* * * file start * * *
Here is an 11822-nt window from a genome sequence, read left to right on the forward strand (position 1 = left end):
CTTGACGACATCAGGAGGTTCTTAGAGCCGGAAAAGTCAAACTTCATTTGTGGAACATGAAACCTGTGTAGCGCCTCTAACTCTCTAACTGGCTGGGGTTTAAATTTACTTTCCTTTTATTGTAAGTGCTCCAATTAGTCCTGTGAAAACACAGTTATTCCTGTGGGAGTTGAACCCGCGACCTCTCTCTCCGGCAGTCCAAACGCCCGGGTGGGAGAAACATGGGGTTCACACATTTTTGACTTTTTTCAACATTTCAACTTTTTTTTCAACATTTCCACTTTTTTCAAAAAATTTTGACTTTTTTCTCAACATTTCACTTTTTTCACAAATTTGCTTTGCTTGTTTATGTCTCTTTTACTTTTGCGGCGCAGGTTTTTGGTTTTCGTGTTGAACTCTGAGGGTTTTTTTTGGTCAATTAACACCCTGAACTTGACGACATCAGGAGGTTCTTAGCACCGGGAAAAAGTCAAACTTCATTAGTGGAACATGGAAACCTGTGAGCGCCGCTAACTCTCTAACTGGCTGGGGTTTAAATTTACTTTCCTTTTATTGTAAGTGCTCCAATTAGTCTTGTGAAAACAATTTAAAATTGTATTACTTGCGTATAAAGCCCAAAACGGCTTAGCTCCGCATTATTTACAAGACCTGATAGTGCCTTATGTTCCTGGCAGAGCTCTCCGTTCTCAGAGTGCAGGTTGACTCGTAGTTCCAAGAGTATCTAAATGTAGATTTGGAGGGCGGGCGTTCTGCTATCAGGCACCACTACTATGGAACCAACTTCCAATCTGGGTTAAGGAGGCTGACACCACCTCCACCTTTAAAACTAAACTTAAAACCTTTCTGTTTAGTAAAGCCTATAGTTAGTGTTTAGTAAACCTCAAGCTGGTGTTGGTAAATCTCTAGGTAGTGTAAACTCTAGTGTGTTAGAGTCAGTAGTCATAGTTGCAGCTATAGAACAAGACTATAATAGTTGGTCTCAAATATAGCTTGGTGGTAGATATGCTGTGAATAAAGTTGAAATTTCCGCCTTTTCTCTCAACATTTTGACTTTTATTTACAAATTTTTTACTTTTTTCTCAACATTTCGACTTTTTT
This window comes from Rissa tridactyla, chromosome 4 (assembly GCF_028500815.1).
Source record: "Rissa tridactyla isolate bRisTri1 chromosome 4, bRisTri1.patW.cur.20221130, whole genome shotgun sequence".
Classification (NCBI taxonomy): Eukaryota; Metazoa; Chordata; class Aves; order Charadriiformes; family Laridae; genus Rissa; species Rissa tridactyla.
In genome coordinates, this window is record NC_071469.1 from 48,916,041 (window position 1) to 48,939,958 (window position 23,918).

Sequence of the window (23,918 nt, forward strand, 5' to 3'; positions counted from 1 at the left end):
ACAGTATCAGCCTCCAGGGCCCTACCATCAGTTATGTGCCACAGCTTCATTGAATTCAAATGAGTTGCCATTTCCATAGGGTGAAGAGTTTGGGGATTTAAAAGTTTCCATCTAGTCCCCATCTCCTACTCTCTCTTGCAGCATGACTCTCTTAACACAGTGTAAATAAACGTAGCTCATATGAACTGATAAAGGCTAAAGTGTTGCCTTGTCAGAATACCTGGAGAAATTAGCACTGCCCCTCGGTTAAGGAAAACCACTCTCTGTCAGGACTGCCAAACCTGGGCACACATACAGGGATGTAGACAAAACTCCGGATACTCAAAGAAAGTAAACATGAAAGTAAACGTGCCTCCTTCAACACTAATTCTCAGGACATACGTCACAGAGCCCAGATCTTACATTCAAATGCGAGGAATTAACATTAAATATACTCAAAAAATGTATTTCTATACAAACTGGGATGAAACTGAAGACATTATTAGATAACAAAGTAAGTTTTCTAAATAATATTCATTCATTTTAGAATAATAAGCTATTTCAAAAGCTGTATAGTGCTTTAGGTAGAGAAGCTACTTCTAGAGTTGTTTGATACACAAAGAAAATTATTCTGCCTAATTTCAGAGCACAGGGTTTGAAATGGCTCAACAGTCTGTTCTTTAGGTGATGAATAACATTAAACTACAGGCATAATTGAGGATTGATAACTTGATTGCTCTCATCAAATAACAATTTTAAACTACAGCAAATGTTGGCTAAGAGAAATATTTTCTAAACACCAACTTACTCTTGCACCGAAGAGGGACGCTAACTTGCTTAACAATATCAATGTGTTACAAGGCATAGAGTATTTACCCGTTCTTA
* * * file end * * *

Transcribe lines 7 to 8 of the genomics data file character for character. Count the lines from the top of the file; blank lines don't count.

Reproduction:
Sequence of the window (23,918 nt, forward strand, 5' to 3'; positions counted from 1 at the left end):
ACAGTATCAGCCTCCAGGGCCCTACCATCAGTTATGTGCCACAGCTTCATTGAATTCAAATGAGTTGCCATTTCCATAGGGTGAAGAGTTTGGGGATTTAAAAGTTTCCATCTAGTCCCCATCTCCTACTCTCTCTTGCAGCATGACTCTCTTAACACAGTGTAAATAAACGTAGCTCATATGAACTGATAAAGGCTAAAGTGTTGCCTTGTCAGAATACCTGGAGAAATTAGCACTGCCCCTCGGTTAAGGAAAACCACTCTCTGTCAGGACTGCCAAACCTGGGCACACATACAGGGATGTAGACAAAACTCCGGATACTCAAAGAAAGTAAACATGAAAGTAAACGTGCCTCCTTCAACACTAATTCTCAGGACATACGTCACAGAGCCCAGATCTTACATTCAAATGCGAGGAATTAACATTAAATATACTCAAAAAATGTATTTCTATACAAACTGGGATGAAACTGAAGACATTATTAGATAACAAAGTAAGTTTTCTAAATAATATTCATTCATTTTAGAATAATAAGCTATTTCAAAAGCTGTATAGTGCTTTAGGTAGAGAAGCTACTTCTAGAGTTGTTTGATACACAAAGAAAATTATTCTGCCTAATTTCAGAGCACAGGGTTTGAAATGGCTCAACAGTCTGTTCTTTAGGTGATGAATAACATTAAACTACAGGCATAATTGAGGATTGATAACTTGATTGCTCTCATCAAATAACAATTTTAAACTACAGCAAATGTTGGCTAAGAGAAATATTTTCTAAACACCAACTTACTCTTGCACCGAAGAGGGACGCTAACTTGCTTAACAATATCAATGTGTTACAAGGCATAGAGTATTTACCCGTTCTTA